The slasher movie had its boom period from 1980 to 1983 after the success of Friday the 13th, with a brief spike in the late ‘90s after Scream. While the sub-genre does have its flaws, there’s much to recommend some of these films, including good use of effects and suspense. As such, many look back on these days fondly, and there have been some good tributes to them over the years. Bloody Homecoming is one that tries to bring the ‘80s style slasher into the present day, but really doesn’t pull it off. In an age when titles like The Cabin in the Woods and You’re Next have turned much of the concept on its head, a new film is this vein has to do a lot to really stand out. Not only does this title fail on this level, it fails on nearly every level.
At Winston High, on homecoming night, a group of friends separate from the main dance to have an evening together elsewhere on the school grounds. But at that gathering, one of the party ends up locked in a storeroom and burned alive. Three years later, the school is finally having another homecoming dance, and all the students from that night are ready for the end of their senior year. But someone is determined that their school days won’t be the only thing ending tonight.
What one immediately notices about this is how cheap and amateurish it all looks. Now a low budget doesn’t automatically mean low quality, far from it, but it’s really a question of filmmakers who know how to use what they have. In this film, we have a major college homecoming football game happening entirely off-scream, and it seems like, given the people at the dance, there are a total of about twenty students in the school. A decent low budget film would have avoided having such scenes that only serve to draw attention to the lack of funds. In an age when YouTube videos can be made with cinematography that looks as slick as studio fare, there is no excuse for one that looks this shoddy.
This might be forgiven if the plot was decent. But instead what’s delivered is the plot of almost every slasher movie ever made. It’s hard to say whether a lack of self-awareness to the degree this movie demonstrates is a perfect cliché storm is a good or bad thing. While Scream-style referencing can grate at times, it would have livened up a completely stock storyline. It starts with the obligatory horrific event that kicks of the chain of deaths years later, but here it’s not shocking because it’s the victim’s own direct fault in a combination of meanness and utter incompetence. There’s the usual sort of mystery of who the killer (who looks really silly in their fireman’s gear) is, with a lot of potential suspects who all turn out to be red herrings. When the real killer is revealed it’s a surprise because there have been virtually no clues or anything to it, their motivation is really stupid and they don’t even give a reason why they waited three years before doing it. Plus the ultimate resolution is really anti-climactic, with a final shot that’s just plain idiotic.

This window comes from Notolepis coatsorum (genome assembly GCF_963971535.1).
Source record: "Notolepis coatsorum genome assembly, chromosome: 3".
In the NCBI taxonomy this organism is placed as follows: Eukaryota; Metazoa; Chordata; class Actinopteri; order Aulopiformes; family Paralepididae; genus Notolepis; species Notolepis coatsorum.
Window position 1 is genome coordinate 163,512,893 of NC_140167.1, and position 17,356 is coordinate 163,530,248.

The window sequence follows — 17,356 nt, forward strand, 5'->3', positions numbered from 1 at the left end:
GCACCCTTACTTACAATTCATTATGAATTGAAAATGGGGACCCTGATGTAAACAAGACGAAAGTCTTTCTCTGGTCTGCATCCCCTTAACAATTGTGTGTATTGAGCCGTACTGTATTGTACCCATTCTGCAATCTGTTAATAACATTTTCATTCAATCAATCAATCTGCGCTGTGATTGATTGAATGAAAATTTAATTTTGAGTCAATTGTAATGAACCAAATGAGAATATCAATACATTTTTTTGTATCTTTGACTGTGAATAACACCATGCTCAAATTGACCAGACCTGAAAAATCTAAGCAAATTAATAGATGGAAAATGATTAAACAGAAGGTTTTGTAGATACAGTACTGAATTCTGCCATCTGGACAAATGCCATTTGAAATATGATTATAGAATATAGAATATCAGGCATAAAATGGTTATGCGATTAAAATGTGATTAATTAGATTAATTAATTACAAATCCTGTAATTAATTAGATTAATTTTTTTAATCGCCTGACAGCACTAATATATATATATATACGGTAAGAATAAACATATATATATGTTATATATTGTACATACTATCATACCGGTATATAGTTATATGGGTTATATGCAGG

The whole think is lacklustre on almost every level. The characters seldom rise above the levels of “the bitchy one”, “the gay one” etc., and when they do get more to them, that usually means it’s time for them to die. It’s hard to judge the actors, as although performances are not great, they are an inexperienced cast who haven’t exactly gotten the best of material to work with. The storyline is full of holes, with perhaps the biggest one being “why don’t the fleeing victims all head straight back to the gym where everyone is yelling their heads off for help?”. There are a few decent chase scenes with some of the expendable meat characters, but they lack any real tension. The biggest issue with the film is that there’s virtually nothing new or unique to distinguish it from the twenty-million or so other slashers it’s paying homage to. There aren’t even that interesting gore effects, with more than a few mostly off-screen deaths, and one of the most ludicrous suffocation scenes in a motion picture.
It does feel awkward to award to a production that was obviously made with a lot of love for the subgenre a bad review, but Bloody Homecoming is just a waste of time. It’s poorly paced, made without real thought as to where best to focus resources, isn’t scary in the slightest, and worst of all boring. While it is nice to see a film look back to a previous age of horror, rather than just go along with the flavour of the month (i.e. found footage), perhaps it is better this era and genre is left to rest.